As Treasa hinted – Spirit of Ireland is not a company at all. It is a name for a voluntary project group of specialist professionals (including electrical engineers, applied physics academics, environmental specialists, legal people etc.) who researched together and gradually grew over the last 6 months to try to get this concept off the ground. Even the website, video etc. were produced free by professionals in web design and media companies. This all may seem a little strange on first glance – but history records that large numbers of great enterprises were started with far less people power and resources than this! Ultimately through Irish people’s input and agreement we can arrive at energy independence for our nation. The new type energy company which will hopefully emerge from this process is envisaged to have 100% ownership by people of Ireland. I have to assume that most of us would prefer not to have foreign companies as investors and taking rewards outside our country.

    I can promise you that this plan is technically and commercially utterly sound. Costing inputs were provided by a range of reputable construction and engineering companies. All the variable design options of how much we put in and get out of this are well understood. Actually the engineering is all very standard in terms of generation, pumping and dam creation facilities. Systems employed will be all “off the shelf” tried and trusted technology. We hope over the coming weeks and months to convince and gain the enthusiasm of the Irish people of the viability and the massive benefits. All relevant government bodies and their specialists are actively being engaged for their validation and support – which so far has been most encouraging. The only thing which will stop this working for Ireland is negative thinking. The local communities around Ireland will have much to gain from understanding and engaging in the initiative. Even without this proposal communities have been anxiously trying to develop and build more and more wind farms.

    Any eventual success of this will be your success. Please regularly study the website main headings as updates on the Questions and Forum section develop. I realise there is an appetite for more and more information…please be patient as we endeavour to provide it.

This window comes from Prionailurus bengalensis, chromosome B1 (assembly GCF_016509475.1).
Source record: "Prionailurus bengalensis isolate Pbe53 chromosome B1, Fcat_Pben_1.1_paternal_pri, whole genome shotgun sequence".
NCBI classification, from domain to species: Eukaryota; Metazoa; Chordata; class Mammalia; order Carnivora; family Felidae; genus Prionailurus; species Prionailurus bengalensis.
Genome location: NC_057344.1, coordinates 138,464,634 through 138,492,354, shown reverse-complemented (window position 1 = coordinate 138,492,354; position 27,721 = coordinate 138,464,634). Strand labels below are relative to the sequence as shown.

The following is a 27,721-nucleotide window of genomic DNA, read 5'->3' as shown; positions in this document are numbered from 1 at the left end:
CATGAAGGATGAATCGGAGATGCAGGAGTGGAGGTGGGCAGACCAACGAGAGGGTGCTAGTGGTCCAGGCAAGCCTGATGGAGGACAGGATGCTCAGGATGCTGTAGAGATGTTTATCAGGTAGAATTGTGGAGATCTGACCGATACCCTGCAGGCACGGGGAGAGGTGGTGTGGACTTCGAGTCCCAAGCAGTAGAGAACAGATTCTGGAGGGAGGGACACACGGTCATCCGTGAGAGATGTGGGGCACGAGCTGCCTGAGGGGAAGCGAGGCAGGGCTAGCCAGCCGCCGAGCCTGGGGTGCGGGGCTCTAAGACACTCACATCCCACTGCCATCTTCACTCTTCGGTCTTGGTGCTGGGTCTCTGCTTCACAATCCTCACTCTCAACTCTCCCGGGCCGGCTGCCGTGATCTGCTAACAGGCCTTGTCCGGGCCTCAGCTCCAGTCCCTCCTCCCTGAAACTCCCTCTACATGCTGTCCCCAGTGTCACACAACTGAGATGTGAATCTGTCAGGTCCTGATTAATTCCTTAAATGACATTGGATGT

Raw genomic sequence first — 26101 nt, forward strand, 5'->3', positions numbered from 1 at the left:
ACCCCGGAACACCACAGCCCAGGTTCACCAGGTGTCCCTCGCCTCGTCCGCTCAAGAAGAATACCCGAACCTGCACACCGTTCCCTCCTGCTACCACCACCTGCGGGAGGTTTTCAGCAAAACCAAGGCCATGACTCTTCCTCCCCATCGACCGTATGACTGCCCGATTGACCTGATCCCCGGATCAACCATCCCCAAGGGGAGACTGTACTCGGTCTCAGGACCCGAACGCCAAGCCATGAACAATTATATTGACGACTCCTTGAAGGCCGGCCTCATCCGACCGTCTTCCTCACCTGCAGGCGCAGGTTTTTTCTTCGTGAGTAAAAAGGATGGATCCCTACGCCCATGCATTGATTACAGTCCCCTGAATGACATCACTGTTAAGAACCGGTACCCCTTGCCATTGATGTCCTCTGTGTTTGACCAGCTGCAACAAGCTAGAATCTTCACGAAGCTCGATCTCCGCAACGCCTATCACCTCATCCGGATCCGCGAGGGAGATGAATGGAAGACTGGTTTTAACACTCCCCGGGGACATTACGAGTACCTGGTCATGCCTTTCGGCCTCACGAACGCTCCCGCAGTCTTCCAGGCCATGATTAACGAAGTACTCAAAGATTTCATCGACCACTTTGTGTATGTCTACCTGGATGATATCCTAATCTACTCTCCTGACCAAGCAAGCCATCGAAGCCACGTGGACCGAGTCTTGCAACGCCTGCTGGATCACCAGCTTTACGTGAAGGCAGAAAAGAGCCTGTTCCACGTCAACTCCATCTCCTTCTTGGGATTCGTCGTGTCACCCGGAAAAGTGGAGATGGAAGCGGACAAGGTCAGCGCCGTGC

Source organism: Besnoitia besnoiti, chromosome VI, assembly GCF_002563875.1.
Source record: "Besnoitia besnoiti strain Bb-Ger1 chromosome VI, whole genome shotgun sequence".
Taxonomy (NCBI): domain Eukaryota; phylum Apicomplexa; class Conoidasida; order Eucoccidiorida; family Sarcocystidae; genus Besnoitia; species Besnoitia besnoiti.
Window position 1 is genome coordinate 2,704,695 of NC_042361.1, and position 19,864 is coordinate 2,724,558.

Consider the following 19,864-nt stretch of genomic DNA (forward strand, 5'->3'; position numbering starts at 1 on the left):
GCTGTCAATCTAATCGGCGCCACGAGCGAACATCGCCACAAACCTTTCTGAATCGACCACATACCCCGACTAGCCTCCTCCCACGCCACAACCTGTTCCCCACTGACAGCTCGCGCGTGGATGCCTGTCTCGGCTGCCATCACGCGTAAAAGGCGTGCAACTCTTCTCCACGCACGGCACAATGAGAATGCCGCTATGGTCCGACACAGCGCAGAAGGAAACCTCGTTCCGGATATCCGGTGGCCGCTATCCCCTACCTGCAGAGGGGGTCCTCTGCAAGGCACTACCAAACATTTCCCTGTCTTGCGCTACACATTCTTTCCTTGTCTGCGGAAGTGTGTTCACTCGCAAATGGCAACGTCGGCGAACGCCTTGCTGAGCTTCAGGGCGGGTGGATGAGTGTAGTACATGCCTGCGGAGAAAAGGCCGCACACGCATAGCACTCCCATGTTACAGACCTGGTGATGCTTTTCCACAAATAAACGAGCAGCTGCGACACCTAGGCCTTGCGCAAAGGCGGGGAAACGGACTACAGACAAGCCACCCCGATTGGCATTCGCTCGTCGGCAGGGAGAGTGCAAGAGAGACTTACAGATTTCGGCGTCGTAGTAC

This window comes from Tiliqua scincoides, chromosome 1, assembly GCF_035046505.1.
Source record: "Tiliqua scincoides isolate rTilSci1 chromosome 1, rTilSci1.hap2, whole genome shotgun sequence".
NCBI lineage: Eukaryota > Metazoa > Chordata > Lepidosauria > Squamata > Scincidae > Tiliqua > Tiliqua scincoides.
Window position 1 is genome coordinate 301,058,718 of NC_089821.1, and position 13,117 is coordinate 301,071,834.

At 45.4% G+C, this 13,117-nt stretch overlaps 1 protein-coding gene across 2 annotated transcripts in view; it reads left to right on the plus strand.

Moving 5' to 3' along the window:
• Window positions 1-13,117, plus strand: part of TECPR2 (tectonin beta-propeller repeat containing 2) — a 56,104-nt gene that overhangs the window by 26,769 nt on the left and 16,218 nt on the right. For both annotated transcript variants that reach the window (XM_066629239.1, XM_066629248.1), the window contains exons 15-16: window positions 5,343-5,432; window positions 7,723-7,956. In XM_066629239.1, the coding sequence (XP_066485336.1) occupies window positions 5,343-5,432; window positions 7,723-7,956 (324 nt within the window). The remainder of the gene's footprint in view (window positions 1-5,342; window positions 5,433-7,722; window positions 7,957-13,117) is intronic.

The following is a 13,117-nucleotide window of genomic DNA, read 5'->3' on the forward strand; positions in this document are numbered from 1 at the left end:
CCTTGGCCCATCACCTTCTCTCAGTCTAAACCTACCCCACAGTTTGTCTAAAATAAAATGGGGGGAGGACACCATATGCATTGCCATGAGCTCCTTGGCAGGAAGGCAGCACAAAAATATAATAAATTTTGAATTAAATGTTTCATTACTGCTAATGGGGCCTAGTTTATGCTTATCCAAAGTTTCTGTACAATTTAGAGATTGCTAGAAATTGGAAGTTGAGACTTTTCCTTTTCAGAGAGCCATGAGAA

I hope that as Irish Bloggers learn more and begin to trust the concept that they will continue to spread news so that enough momentum develops to achieve a good result for our nation. Maybe some of you or your friends could even help in some way as volunteers – as I’ve been doing. If so there is a feedback form on the website for this.

    John Cowley – part time volunteer for Spirit of Ireland

  12. garrycurrid
    Posted May 17, 2009 at 12:23 | Permalink

    Hi You must get this idea of the ground and show how positive you can be, much respect Garry.

  13. Posted May 17, 2009 at 14:55 | Permalink

    Nice to see someone responding John, but your comment is devoid of facts. Great ideas are great, but putting them into practice is another matter entirely, technically and politically. Please respond /technically/ to Seamus’ comment above, or on his blog; or if that’s not your field ask someone who can.

    Until people respond to criticism with technical details, people like me are going to leave this project in the “Steorn” category. You really don’t want to be lumped in with them.

    Thanks, adam

  14. Posted May 18, 2009 at 01:05 | Permalink

    Hi Dahamsta.